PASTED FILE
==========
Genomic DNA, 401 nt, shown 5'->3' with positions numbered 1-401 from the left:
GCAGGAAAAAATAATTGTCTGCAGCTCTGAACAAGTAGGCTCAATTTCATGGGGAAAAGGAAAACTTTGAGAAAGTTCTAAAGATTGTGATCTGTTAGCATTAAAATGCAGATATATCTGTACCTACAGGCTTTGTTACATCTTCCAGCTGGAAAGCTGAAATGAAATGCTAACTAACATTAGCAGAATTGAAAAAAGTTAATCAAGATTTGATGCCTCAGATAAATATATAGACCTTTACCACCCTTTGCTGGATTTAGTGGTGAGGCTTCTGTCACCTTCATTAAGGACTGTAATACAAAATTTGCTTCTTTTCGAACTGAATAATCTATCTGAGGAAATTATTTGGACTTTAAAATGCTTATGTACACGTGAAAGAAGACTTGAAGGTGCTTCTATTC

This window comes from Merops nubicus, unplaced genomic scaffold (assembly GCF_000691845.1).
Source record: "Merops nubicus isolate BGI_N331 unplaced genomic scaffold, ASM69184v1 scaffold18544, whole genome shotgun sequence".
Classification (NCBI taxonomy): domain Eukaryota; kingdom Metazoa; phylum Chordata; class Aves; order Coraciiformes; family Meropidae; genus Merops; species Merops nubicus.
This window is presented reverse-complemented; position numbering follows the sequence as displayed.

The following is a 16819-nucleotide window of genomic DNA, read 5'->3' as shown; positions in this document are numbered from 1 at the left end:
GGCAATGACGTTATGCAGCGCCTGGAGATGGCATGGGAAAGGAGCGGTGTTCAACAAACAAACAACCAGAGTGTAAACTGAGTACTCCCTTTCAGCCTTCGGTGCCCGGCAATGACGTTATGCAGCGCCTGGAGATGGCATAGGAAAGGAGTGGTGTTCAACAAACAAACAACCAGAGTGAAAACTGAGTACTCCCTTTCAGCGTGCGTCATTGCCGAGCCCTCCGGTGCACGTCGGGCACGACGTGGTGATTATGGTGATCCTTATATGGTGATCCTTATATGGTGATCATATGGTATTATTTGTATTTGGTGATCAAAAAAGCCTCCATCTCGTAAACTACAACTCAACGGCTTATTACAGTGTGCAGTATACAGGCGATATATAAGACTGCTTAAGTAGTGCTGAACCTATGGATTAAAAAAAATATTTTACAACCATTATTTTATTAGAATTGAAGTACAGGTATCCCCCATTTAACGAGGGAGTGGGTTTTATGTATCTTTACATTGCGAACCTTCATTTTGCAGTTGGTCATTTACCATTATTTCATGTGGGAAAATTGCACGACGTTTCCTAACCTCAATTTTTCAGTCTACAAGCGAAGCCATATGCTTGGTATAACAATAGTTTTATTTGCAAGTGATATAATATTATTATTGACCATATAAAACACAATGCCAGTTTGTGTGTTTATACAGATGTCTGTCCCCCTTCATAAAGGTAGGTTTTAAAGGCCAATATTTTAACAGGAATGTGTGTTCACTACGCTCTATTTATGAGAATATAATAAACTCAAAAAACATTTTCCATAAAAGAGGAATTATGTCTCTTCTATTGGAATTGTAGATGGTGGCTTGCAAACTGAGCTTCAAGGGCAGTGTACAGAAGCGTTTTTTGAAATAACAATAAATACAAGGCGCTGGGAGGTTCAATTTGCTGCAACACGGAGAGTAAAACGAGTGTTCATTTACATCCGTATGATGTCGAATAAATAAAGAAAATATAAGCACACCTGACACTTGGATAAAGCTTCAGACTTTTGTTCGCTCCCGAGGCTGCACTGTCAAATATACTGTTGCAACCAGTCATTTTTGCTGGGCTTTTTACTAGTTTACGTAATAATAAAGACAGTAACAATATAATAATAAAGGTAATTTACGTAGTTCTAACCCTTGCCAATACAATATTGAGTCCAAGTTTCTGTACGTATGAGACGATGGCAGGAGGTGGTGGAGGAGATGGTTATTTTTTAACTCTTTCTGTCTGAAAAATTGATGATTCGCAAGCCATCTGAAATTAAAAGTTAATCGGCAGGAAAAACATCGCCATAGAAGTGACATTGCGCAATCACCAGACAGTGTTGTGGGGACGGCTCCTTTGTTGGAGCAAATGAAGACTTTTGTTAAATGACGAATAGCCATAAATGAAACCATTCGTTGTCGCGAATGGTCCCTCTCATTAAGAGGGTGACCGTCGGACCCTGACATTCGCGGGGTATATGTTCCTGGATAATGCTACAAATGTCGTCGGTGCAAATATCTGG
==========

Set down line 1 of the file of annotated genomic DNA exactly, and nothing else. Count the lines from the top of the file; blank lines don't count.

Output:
Genomic DNA, 401 nt, shown 5'->3' with positions numbered 1-401 from the left: